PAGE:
Smino, Noname, and Saba Unite as Ghetto Sage in "Hà¤agen-Dazs"
Chicago has long set a standard in hip-hop. From Common, Kanye, to Chance the Rapper, the city represents what it means to be innovative and excel in the industry. With these iconic influences filling the scene, the youth of Chicago definitely takes notice, producing some of the most promising acts of the times.
In the bustling windy city, there lies three rappers continuing to fly under the radar despite their more than capable smooth Chicago sound. Since the days of Chance the Rapper's iconic Acid Rap, Noname has existed as one of Chicago's most promising acts. With a jaw-dropping feature on the viral hit, "Lost," Noname, then Noname Gypsy, burst onto the music scene as one of the most talented and lyrically-talented artists. Since then, Noname has had a successful career with tracks like "Diddy Bop" being streamed over 30 million times, a jaw-dropping album in the form of Room 25, and even some Jordan Peele love, with "Reality Check" appearing on the Us soundtrack.
Within the city, there is plenty of talent to go around, young artists Smino (originally native to St. Louis but later heavily-influenced by Chicago) and Saba continue to craft some of today's most intriguing music. With the releases of Noir, by Smino, and Care for Me, by Saba, the city has a bright future of stars approaching. Smino's ability to deliver melodic and snappy bars make him a clear standout in Chicago's current hip-hop landscape, as his versatility is nothing short of consistently captivating. Saba, on the other hand, has delivered time and time again with the ability to go bar-to-bar with your favorite rapper, and probably deliver it at ten times the speed.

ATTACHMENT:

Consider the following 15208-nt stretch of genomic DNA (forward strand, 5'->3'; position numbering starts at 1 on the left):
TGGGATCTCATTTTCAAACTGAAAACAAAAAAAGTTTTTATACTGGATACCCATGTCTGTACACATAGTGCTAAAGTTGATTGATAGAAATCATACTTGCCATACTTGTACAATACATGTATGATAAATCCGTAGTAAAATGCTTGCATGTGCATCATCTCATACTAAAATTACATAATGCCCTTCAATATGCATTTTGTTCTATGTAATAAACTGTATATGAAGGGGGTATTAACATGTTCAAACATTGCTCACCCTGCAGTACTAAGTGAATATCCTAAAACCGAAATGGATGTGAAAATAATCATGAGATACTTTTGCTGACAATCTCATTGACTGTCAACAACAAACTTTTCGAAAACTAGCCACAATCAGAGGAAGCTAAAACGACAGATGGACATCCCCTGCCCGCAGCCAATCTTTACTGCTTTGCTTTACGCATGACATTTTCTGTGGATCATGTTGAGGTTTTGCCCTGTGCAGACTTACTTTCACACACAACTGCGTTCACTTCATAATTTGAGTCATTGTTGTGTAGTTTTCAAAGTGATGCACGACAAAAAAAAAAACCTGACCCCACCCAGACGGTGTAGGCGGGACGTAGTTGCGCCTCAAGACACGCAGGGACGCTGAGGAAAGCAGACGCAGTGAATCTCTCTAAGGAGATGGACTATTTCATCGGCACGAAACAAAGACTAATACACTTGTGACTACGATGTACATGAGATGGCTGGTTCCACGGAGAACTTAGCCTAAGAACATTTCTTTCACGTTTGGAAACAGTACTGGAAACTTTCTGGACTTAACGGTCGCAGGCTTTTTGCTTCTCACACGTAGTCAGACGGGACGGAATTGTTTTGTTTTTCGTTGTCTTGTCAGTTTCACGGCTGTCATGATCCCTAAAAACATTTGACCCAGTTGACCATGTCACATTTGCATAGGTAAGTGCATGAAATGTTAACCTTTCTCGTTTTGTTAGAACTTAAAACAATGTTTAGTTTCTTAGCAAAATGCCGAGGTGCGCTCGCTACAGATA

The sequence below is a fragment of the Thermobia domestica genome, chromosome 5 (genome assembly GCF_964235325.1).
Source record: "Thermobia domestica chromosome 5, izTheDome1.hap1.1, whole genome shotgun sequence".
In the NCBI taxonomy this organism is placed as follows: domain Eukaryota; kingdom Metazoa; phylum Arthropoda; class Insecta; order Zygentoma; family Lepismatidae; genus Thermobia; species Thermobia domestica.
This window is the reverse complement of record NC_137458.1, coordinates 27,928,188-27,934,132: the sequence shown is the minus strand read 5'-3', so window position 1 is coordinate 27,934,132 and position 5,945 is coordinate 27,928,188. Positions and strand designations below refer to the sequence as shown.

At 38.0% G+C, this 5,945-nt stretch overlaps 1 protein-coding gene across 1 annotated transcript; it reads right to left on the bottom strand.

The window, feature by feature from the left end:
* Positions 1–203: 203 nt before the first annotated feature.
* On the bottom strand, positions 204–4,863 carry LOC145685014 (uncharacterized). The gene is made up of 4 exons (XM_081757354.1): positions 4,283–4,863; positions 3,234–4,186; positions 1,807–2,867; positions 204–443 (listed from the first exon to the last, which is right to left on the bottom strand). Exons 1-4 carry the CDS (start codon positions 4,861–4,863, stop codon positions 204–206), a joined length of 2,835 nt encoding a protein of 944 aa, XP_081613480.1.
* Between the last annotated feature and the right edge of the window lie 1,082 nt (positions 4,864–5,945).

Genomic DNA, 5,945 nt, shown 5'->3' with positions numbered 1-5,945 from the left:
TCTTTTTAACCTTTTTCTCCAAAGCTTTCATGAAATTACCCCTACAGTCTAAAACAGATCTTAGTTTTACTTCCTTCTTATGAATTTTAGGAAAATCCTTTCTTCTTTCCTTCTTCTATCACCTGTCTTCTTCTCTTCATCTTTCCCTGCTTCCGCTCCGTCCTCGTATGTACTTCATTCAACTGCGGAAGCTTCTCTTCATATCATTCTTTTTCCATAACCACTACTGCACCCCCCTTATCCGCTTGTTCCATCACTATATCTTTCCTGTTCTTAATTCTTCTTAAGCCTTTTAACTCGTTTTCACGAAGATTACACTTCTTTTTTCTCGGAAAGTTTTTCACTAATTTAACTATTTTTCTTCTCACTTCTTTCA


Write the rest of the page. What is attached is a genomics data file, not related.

Now, these three Chicago MCs alone are wonderful, but together, they could possibly craft the collective to represent a generation's sound. With the name, Ghetto Sage, the artists have brought to light their debut track "Hà¤agen-Dazs." However, this is not the first time we've seen the trio together. "Ace," which appeared on Noname's Room 25, showcased the three creating a fusion of sound that the world eventually needed a whole group for.
"Hà¤agen-Dazs" begins with Smino delivering a smooth chorus, as he does best. With the refrain, "I get the bands like The Roots," it is already a certified banger at only ten seconds into the track. Smino goes onto delivering a killer verse filled with plenty of well-deserved flexing, letting everyone be very well aware that he is "rap game's star pupil." I don't see a lie.
The track is then gorgeously handed off to Saba, who does not fold. Delivering two different flows throughout the verse, Saba seamlessly switches it up and enters an entirely new level with a final four bars that would most definitely warrant a mic drop. Saba shines on this track as he highlights what he does best and delivers with a quick, precise, and playful cadence that others can only hope to imitate.
Finally, the closer, Noname, enters the track with a verse that will have fans begging for more. Soft-voiced and confident, Noname reads each line like a beautiful poem, while she addresses social issues, such as the murder of Nipsey Hussle and Black Lives Matter, in the same breath. To follow up her iconic, "My pussy taught him ninth-grade English" line, Noname once again delivers a line of striking sexual empowerment in, "The pussy turned him ashes to ashes."
Noname continues to impress with each line she puts out, and it continues to make me wonder, why is she not the rap game's golden child? Saba and Smino do the same, with unique voices and flows, the Chicago trio has taken full advantage of the city's influence and is ready for the world. Maybe, if each individual artist isn't getting the spotlight they deserve, Ghetto Sage will make sure that people remember what Chicago hip-hop really is about.
Listen to "Hà¤agen-Dazs" below: